Length-weight relationship; Allometric; Isometric; Growth; Padma RiverC


Length-weight relationships have been used extensively for the conversion of growth-in-length equations to growth-in-weight for use in stock assessment models to estimate the stock assessment, compare the life histories of certain species and other aspects of fish population dynamics [1-6]. It also allows for the study of the ontogenetic allometric changes in fish growth [7] and possible effects from parasites [8].

This study describes the length–weight relationships (LWRs) of 12 least concern and near threaten species according to IUCN Read list from the Padma River, near Rajshahi city, Bangladesh [9]. These fishes species once abundant in rivers, streams, canals, reservoirs, lakes, ponds and beel, haor and baor swamplands of Bangladesh, India, Nepal and Sri-Lanka [10], the populations are in serious decline due to overexploitation augmented by various ecological changes and degradation of their natural habitats. The Length-Weight Relationships (LWRs) of threatened fishes are the most important biological parameters to provide information on the growth and condition of fish species and the entire fish community, and are highly significant for management and conservation of natural populations [11,12]. Length–weight relationships have been reported for some commercially important fishes from the River Padma, but data for most of the endemic freshwater fish species are still missing. The present study was undertaken with the objective to estimate the length-weight relationships for 12 fish species collected from the River Padma near Rajshahi, Bangladesh.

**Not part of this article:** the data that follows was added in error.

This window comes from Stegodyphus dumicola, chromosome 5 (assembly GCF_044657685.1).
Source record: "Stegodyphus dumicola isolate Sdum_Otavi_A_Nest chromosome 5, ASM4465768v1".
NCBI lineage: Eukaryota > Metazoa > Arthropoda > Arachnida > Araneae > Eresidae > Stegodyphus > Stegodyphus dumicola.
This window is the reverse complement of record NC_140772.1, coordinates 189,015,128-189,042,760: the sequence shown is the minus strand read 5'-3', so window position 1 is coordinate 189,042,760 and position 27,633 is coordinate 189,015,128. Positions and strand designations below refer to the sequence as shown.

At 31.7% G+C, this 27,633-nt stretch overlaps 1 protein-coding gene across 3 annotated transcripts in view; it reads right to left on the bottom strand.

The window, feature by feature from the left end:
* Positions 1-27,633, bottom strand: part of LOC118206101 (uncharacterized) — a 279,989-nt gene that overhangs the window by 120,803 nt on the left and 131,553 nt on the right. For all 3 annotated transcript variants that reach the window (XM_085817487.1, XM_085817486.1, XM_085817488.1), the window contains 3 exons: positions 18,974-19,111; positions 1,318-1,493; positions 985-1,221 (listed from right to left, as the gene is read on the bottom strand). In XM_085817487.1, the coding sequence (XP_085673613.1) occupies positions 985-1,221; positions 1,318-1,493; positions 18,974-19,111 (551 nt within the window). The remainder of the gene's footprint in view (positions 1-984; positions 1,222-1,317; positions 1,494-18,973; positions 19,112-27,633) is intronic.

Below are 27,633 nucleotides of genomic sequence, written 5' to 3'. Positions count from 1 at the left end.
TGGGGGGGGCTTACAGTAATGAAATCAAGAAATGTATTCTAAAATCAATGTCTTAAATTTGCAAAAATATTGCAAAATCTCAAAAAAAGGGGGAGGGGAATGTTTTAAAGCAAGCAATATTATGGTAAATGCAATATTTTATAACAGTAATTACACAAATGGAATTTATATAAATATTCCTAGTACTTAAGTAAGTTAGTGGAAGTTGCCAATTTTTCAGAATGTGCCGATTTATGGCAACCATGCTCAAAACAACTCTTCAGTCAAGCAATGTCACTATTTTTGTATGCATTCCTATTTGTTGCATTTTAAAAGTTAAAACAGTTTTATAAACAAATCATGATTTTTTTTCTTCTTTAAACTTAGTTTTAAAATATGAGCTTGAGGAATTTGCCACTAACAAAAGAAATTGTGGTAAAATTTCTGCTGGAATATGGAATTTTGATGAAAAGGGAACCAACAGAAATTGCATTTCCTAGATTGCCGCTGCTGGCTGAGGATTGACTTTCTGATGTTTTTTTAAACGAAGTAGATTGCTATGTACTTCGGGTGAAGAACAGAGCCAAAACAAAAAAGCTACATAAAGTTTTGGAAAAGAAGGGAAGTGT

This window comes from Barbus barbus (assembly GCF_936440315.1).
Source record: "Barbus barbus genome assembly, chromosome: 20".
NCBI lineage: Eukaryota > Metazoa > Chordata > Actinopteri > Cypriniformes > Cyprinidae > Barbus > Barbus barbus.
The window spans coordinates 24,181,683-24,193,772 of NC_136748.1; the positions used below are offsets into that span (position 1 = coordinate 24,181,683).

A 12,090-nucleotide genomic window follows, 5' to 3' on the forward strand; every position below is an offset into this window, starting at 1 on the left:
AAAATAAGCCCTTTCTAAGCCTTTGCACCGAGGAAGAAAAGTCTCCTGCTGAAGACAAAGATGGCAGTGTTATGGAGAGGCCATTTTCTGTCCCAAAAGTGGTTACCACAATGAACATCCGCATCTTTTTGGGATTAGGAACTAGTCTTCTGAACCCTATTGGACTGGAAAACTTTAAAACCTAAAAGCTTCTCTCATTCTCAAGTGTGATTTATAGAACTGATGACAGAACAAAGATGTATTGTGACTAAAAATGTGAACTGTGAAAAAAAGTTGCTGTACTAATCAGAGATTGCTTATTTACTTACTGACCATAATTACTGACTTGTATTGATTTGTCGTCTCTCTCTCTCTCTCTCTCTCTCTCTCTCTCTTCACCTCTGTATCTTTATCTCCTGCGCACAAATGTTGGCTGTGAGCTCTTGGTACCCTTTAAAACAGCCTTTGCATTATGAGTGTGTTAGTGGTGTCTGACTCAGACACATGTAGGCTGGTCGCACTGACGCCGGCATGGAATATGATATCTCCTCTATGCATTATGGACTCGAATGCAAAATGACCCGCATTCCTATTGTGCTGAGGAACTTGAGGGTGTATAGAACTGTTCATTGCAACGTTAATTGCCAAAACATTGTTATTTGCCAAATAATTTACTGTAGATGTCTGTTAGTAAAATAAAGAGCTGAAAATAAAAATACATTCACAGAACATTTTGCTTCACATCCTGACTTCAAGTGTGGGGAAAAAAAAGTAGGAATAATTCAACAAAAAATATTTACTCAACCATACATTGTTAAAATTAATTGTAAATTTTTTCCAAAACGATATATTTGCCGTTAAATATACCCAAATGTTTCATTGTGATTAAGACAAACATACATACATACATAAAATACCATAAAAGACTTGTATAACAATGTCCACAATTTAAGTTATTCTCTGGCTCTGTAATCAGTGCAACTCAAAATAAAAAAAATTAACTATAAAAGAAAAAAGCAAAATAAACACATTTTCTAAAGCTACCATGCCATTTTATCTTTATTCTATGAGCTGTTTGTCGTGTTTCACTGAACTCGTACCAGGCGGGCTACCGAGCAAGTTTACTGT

Materials and Methods

The Padma is one of the largest rivers of Bangladesh. It is the main tributary of the Ganges which originates in the Gangotri glacier of the Himalayan. The part of the Ganga in Bangladesh is known as the Padma which enters Bangladesh from India (Murshidabad district) at Shibganj Upazila (Manakosha and Durlavpur unions) of Chapai Nawabganj district. Its length in Bangladesh is 366 kilometers.